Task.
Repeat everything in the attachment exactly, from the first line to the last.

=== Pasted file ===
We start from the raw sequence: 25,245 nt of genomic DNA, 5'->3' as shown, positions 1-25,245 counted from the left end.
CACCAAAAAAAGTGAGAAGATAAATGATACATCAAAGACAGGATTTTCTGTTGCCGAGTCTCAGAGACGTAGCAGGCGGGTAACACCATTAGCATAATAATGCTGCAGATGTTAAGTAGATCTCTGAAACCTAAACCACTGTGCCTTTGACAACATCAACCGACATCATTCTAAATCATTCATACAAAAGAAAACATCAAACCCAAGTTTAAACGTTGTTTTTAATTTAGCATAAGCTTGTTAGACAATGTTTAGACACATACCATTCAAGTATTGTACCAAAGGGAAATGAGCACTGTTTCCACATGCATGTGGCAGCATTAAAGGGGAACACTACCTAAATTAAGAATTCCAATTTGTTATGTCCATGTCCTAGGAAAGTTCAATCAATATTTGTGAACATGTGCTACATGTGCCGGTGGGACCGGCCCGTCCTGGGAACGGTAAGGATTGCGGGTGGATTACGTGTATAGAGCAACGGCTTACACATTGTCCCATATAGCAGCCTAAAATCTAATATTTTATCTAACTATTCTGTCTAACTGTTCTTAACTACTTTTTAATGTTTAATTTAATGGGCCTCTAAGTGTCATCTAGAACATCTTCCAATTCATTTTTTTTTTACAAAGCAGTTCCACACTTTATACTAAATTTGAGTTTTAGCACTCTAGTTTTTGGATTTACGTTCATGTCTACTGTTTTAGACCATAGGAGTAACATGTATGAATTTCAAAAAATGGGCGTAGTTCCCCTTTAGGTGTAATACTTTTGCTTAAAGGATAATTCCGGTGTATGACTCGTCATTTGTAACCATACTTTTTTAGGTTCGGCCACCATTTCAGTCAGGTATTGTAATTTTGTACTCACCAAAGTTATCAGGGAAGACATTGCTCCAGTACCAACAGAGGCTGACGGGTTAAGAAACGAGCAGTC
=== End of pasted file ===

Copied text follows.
We start from the raw sequence: 25,245 nt of genomic DNA, 5'->3' as shown, positions 1-25,245 counted from the left end.
CACCAAAAAAAGTGAGAAGATAAATGATACATCAAAGACAGGATTTTCTGTTGCCGAGTCTCAGAGACGTAGCAGGCGGGTAACACCATTAGCATAATAATGCTGCAGATGTTAAGTAGATCTCTGAAACCTAAACCACTGTGCCTTTGACAACATCAACCGACATCATTCTAAATCATTCATACAAAAGAAAACATCAAACCCAAGTTTAAACGTTGTTTTTAATTTAGCATAAGCTTGTTAGACAATGTTTAGACACATACCATTCAAGTATTGTACCAAAGGGAAATGAGCACTGTTTCCACATGCATGTGGCAGCATTAAAGGGGAACACTACCTAAATTAAGAATTCCAATTTGTTATGTCCATGTCCTAGGAAAGTTCAATCAATATTTGTGAACATGTGCTACATGTGCCGGTGGGACCGGCCCGTCCTGGGAACGGTAAGGATTGCGGGTGGATTACGTGTATAGAGCAACGGCTTACACATTGTCCCATATAGCAGCCTAAAATCTAATATTTTATCTAACTATTCTGTCTAACTGTTCTTAACTACTTTTTAATGTTTAATTTAATGGGCCTCTAAGTGTCATCTAGAACATCTTCCAATTCATTTTTTTTTTACAAAGCAGTTCCACACTTTATACTAAATTTGAGTTTTAGCACTCTAGTTTTTGGATTTACGTTCATGTCTACTGTTTTAGACCATAGGAGTAACATGTATGAATTTCAAAAAATGGGCGTAGTTCCCCTTTAGGTGTAATACTTTTGCTTAAAGGATAATTCCGGTGTATGACTCGTCATTTGTAACCATACTTTTTTAGGTTCGGCCACCATTTCAGTCAGGTATTGTAATTTTGTACTCACCAAAGTTATCAGGGAAGACATTGCTCCAGTACCAACAGAGGCTGACGGGTTAAGAAACGAGCAGTC